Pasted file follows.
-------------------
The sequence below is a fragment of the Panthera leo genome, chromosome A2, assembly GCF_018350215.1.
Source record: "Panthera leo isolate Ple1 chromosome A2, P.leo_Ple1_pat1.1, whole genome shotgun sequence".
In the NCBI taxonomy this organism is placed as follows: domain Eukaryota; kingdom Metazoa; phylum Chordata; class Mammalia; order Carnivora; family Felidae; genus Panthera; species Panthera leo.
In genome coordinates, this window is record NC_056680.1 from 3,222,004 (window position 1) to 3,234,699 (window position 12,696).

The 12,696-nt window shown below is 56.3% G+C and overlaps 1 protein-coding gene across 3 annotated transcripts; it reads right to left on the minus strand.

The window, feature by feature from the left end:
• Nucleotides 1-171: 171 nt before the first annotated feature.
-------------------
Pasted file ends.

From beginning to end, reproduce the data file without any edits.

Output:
The sequence below is a fragment of the Panthera leo genome, chromosome A2, assembly GCF_018350215.1.
Source record: "Panthera leo isolate Ple1 chromosome A2, P.leo_Ple1_pat1.1, whole genome shotgun sequence".
In the NCBI taxonomy this organism is placed as follows: domain Eukaryota; kingdom Metazoa; phylum Chordata; class Mammalia; order Carnivora; family Felidae; genus Panthera; species Panthera leo.
In genome coordinates, this window is record NC_056680.1 from 3,222,004 (window position 1) to 3,234,699 (window position 12,696).

The 12,696-nt window shown below is 56.3% G+C and overlaps 1 protein-coding gene across 3 annotated transcripts; it reads right to left on the minus strand.

The window, feature by feature from the left end:
• Nucleotides 1-171: 171 nt before the first annotated feature.